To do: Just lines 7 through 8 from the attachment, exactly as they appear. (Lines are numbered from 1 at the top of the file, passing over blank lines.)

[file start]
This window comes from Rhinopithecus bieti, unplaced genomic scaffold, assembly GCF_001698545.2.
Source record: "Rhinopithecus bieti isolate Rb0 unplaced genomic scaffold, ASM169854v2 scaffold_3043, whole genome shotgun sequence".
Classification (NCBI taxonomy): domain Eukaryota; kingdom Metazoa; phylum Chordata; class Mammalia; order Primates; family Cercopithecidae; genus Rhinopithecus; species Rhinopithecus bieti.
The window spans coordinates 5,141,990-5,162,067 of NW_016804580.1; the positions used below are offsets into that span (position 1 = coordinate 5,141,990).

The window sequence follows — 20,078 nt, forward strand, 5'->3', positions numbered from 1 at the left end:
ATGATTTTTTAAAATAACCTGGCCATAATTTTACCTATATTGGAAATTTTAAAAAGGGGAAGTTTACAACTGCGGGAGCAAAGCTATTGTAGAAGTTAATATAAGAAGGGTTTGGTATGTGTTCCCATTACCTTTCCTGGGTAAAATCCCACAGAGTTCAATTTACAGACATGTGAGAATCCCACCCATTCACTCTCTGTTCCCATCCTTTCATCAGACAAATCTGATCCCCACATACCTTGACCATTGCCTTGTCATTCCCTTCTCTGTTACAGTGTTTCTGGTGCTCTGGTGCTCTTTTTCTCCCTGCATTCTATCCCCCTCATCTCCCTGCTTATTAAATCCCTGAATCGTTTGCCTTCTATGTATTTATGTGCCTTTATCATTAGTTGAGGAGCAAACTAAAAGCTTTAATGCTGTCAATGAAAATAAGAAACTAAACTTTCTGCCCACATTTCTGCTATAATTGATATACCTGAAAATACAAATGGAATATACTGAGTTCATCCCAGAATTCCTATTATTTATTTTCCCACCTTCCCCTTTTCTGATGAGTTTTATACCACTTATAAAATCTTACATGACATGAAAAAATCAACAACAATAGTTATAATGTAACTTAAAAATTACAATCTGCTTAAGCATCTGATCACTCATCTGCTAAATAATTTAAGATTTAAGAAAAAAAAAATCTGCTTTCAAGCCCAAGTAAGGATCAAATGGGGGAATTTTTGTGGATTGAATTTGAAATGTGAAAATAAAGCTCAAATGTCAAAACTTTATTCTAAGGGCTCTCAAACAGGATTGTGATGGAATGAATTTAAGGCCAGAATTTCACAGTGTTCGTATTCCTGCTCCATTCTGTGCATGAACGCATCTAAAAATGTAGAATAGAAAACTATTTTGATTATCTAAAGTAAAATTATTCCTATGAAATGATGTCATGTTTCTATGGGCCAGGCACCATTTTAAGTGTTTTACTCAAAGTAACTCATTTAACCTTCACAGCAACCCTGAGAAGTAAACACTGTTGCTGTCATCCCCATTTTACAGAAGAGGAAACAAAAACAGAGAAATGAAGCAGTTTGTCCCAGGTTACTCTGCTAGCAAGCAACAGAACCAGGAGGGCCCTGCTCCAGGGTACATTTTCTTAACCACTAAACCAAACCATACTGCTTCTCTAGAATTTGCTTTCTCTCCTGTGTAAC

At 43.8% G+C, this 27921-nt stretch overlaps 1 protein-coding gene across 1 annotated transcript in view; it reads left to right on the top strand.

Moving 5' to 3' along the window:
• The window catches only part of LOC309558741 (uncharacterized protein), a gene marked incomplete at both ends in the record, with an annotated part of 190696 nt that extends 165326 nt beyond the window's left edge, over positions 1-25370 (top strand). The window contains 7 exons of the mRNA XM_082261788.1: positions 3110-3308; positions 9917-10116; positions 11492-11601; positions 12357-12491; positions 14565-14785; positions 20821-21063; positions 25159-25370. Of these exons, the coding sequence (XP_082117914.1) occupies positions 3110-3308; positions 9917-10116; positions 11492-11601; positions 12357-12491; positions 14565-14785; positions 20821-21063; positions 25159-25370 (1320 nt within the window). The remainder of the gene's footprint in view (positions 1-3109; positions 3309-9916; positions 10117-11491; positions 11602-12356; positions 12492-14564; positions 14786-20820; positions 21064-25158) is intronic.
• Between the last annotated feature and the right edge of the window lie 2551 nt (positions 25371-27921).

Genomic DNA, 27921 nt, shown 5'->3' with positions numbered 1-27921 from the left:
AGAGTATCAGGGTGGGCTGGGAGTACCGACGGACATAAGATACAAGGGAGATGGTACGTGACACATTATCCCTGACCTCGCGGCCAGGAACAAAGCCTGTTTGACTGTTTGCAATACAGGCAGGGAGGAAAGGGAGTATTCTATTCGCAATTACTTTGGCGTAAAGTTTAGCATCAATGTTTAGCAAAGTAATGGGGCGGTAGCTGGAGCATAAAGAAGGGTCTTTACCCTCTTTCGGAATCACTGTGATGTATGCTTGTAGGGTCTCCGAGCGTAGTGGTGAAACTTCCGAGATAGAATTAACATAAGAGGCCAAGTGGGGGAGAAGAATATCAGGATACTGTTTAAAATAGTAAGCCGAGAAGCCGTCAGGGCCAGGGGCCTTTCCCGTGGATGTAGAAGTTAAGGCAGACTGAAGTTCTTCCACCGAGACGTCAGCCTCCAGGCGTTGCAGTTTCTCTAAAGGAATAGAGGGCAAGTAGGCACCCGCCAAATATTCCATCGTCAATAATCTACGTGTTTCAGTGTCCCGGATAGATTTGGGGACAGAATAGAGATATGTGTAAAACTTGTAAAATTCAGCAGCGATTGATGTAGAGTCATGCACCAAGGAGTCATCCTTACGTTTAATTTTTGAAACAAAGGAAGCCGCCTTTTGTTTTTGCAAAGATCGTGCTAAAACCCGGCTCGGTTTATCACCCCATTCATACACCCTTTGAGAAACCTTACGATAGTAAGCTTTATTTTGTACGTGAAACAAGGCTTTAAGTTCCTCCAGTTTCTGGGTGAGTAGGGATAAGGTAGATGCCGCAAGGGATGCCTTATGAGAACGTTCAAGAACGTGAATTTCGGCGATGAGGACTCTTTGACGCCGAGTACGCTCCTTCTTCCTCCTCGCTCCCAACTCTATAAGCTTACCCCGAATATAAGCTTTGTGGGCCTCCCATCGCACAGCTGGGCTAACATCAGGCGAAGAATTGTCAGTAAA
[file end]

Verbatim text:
At 43.8% G+C, this 27921-nt stretch overlaps 1 protein-coding gene across 1 annotated transcript in view; it reads left to right on the top strand.

Moving 5' to 3' along the window: